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Boleyn, George, Viscount Rochford (c.1504–1536), courtier and diplomat, was the only son of , and Elizabeth Howard (d. 1538), eldest daughter of . He first appears in the public record participating in the Christmas revels of 1514, and he signalled his father's success when he became a royal page in 1516. His earliest recorded grants resulted from his father's service to the crown and his sister Mary's relationship with the king. With his father in 1522, he was granted various offices at Tonbridge, which had belonged to the fallen duke of Buckingham. He received the manor of Grimston, Norfolk, in 1524 and was admitted to the king's privy chamber, perhaps about the same time.

Early in 1526 Cardinal Thomas Wolsey pushed through the Eltham ordinances, designed to reduce the size of the king's household and to reduce the privy chamber's potential as a source of political opposition to his ascendancy. George Boleyn was one of the gentlemen removed by Wolsey, who recognized that the Boleyns had become his most serious rivals at court. Boleyn suffered little personal damage from Wolsey's actions. Shortly after his dismissal he married Jane Parker (d. 1542) [see ], a daughter of Henry, Lord Morley and Monteagle, and Alice St John of Bledsoe, herself a maternal half-niece of Henry VIII's grandmother the countess of Richmond. The king granted Boleyn an annuity of £20 to support the newly wed couple at court. As his sister became firmly established as Henry's favourite, Boleyn's career accelerated rapidly. By 1528 Henry was actively seeking to divorce Katherine of Aragon, and the Boleyns were entrenching themselves at court.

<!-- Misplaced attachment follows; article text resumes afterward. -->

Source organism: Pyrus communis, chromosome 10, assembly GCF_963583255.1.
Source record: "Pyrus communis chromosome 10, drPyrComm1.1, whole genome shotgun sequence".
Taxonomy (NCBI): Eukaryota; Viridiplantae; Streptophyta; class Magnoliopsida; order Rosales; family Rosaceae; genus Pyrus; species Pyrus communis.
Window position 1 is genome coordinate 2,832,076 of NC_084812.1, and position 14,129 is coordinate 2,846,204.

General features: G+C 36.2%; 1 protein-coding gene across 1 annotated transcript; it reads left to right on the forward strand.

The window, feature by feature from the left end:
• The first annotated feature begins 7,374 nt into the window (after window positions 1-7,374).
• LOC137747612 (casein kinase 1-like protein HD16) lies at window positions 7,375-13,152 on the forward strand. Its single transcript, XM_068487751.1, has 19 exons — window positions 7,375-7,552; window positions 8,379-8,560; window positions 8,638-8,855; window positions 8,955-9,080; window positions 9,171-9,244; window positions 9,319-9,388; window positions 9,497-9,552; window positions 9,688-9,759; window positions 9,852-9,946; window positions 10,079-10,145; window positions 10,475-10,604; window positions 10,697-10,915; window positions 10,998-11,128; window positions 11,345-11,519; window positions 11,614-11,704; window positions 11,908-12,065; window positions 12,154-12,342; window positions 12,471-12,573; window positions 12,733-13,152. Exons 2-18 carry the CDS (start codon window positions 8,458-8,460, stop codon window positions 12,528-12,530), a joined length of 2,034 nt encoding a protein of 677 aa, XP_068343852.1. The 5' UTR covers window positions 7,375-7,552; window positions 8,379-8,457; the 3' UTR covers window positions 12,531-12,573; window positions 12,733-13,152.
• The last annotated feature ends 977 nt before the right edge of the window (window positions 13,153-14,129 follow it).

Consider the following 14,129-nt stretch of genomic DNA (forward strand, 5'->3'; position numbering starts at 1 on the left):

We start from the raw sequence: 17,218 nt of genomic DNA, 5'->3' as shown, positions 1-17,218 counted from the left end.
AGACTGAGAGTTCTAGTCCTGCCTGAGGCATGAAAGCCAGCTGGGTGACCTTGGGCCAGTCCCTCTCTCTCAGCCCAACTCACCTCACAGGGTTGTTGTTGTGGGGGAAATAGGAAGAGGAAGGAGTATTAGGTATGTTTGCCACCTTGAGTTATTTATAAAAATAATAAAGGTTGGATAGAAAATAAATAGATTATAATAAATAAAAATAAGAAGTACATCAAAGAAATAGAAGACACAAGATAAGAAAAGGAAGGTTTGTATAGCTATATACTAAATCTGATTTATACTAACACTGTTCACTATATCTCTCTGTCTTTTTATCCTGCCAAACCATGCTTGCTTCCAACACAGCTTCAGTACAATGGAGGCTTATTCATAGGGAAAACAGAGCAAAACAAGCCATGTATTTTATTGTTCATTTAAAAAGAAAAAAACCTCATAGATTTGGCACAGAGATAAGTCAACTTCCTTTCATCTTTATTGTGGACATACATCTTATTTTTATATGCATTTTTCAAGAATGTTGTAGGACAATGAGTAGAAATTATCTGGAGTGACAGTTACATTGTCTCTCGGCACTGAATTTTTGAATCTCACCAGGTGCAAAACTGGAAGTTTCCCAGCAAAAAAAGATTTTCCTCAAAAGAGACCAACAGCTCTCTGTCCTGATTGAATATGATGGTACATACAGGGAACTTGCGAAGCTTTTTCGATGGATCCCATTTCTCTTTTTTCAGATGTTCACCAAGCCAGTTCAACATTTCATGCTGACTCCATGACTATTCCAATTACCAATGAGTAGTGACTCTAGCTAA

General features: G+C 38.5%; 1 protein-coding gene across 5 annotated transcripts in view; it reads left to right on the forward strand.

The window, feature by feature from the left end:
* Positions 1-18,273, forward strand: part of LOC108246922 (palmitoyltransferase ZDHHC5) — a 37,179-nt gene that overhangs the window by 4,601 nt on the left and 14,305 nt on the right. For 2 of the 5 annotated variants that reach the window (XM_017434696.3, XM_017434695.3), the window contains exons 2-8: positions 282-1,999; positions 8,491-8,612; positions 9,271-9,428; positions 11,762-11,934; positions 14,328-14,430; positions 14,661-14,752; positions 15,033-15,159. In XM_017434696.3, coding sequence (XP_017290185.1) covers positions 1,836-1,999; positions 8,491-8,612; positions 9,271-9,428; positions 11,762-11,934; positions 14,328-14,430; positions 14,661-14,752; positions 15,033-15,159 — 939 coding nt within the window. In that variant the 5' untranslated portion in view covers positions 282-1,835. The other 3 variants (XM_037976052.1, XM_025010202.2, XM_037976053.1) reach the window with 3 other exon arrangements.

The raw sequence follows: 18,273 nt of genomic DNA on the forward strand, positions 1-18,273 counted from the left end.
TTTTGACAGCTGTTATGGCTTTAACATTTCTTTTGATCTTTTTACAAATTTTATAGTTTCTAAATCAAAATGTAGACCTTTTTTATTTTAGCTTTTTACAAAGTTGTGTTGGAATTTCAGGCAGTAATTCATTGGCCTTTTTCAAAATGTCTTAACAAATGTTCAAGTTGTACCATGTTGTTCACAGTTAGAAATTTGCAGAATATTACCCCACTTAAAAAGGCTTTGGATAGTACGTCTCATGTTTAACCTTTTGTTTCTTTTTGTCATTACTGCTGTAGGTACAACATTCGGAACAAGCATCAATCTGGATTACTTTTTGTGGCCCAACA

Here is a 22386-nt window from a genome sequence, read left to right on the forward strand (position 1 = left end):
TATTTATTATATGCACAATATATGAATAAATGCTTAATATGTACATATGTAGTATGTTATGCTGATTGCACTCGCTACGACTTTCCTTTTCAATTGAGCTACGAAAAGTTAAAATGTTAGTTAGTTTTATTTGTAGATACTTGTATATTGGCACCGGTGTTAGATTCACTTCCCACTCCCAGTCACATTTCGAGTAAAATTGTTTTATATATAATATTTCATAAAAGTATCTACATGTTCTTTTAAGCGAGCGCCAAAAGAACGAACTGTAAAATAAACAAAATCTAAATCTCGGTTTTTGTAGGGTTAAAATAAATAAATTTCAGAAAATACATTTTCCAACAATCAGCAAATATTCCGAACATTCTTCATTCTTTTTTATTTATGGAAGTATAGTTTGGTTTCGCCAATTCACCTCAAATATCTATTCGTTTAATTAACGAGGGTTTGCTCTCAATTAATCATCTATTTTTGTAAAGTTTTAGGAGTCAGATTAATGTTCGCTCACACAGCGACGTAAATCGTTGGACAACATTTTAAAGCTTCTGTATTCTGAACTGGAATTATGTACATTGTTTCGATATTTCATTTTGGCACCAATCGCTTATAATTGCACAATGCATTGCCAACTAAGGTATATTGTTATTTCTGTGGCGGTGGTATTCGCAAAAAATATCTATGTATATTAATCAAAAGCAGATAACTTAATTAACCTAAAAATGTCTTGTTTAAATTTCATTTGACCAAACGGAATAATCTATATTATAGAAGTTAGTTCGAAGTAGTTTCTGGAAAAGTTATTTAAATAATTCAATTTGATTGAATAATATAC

In September 1528 Wolsey, trying to placate his powerful new challengers, helped George Boleyn secure an income of 50 marks, payable by the chief butler of England out of the prizes for wines. On 26 September he was appointed esquire of the body (Ives, 128n.; LP Henry VIII, 4, no. 4779). The next year proved particularly lucrative for him. Wolsey's situation had deteriorated further, and Thomas Cromwell, the cardinal's chief lieutenant now in control of his patronage, arranged for Boleyn an annuity of £200 from the lands of the bishopric of Winchester and another 200 marks from the temporalities of St Albans. Also in 1529 Boleyn secured the chief stewardship of the honour of Beaulieu, Essex, and the office of the New Park there. In addition he was appointed to the office of master of the buckhounds and to the governorship of the hospital of St Mary of Bethlehem, near Bishopsgate, London.